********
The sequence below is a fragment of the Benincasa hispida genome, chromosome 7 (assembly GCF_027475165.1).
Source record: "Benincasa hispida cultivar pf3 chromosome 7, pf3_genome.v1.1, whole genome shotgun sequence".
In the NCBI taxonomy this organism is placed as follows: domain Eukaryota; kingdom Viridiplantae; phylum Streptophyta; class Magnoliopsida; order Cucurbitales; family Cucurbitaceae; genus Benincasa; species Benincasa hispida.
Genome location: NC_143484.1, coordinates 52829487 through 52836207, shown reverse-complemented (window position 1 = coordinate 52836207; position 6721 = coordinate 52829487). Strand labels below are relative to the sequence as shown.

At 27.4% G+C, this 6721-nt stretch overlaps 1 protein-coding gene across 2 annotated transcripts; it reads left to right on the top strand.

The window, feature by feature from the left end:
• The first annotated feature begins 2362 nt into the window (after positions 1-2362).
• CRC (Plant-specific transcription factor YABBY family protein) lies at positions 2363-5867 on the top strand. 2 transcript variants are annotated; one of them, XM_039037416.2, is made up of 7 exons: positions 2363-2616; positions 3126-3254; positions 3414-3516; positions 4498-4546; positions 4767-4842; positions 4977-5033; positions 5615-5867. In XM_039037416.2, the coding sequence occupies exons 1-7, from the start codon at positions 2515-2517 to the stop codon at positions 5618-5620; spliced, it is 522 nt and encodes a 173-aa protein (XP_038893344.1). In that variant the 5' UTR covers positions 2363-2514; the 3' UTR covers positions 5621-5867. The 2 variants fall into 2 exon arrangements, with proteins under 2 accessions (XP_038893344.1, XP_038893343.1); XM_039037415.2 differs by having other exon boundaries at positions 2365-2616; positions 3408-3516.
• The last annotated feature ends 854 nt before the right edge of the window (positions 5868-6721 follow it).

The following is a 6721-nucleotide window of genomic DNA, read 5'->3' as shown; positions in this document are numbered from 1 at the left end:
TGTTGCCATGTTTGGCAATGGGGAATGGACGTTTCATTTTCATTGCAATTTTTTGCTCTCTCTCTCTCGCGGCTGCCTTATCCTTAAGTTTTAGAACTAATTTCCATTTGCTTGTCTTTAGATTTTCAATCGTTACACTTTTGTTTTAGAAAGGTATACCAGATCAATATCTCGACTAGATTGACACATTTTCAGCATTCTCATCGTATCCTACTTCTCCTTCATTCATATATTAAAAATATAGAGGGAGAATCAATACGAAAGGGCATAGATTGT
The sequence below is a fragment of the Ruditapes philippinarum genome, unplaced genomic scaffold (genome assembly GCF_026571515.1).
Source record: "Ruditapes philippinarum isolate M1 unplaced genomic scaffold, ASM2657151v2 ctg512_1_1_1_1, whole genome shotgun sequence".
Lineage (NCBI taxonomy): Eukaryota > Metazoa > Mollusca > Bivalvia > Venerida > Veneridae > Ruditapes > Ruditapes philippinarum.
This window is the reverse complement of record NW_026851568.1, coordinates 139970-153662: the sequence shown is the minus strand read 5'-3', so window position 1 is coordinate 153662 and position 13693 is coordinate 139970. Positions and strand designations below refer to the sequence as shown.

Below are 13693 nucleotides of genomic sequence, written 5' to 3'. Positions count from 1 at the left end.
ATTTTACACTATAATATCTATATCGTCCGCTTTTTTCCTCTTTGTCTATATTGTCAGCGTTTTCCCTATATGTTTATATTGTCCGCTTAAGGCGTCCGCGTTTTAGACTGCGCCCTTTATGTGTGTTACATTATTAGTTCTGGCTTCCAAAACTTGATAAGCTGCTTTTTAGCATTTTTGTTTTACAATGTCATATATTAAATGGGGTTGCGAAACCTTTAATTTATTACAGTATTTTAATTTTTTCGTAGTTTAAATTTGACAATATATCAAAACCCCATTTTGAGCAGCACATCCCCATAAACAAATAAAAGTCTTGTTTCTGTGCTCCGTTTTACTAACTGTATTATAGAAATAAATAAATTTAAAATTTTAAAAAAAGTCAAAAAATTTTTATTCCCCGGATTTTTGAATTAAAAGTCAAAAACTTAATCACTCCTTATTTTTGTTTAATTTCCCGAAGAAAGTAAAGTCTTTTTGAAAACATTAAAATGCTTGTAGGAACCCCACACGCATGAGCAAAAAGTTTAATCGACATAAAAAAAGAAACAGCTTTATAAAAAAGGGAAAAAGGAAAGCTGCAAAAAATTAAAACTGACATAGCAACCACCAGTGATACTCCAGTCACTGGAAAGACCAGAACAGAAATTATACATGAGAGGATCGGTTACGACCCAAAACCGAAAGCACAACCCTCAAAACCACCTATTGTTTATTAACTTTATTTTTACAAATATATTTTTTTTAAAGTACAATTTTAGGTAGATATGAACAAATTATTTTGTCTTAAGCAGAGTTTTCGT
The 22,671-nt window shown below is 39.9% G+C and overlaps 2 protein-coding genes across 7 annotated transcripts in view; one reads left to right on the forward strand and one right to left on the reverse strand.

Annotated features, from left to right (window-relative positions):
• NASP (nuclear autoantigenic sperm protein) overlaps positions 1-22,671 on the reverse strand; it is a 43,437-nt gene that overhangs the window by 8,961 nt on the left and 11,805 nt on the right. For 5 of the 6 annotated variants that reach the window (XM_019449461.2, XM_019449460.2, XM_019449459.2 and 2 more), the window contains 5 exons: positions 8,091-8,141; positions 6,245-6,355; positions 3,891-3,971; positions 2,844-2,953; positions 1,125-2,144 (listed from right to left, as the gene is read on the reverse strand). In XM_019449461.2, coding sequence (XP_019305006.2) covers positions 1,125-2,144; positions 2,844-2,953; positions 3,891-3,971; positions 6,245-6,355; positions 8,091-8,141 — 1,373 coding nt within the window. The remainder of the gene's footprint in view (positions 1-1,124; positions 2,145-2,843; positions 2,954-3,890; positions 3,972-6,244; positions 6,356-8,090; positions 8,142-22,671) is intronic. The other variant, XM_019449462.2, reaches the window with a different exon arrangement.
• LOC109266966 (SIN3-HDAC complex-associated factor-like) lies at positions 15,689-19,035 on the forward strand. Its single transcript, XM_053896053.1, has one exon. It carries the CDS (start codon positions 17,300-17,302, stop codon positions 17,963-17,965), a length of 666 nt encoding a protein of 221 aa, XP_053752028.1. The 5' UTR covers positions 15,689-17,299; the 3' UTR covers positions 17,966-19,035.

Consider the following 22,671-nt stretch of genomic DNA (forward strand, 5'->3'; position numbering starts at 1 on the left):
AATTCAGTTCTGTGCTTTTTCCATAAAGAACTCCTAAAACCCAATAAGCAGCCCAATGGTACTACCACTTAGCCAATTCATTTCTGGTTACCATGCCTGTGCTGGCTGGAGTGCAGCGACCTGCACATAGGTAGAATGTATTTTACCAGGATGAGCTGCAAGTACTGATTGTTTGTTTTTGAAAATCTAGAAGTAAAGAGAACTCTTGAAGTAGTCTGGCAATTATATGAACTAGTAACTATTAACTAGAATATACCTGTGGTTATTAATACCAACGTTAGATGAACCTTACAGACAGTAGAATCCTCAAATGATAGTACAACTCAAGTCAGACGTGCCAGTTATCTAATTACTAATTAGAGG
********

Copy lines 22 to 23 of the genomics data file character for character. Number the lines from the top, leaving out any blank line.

Consider the following 22,671-nt stretch of genomic DNA (forward strand, 5'->3'; position numbering starts at 1 on the left):
AATTCAGTTCTGTGCTTTTTCCATAAAGAACTCCTAAAACCCAATAAGCAGCCCAATGGTACTACCACTTAGCCAATTCATTTCTGGTTACCATGCCTGTGCTGGCTGGAGTGCAGCGACCTGCACATAGGTAGAATGTATTTTACCAGGATGAGCTGCAAGTACTGATTGTTTGTTTTTGAAAATCTAGAAGTAAAGAGAACTCTTGAAGTAGTCTGGCAATTATATGAACTAGTAACTATTAACTAGAATATACCTGTGGTTATTAATACCAACGTTAGATGAACCTTACAGACAGTAGAATCCTCAAATGATAGTACAACTCAAGTCAGACGTGCCAGTTATCTAATTACTAATTAGAGG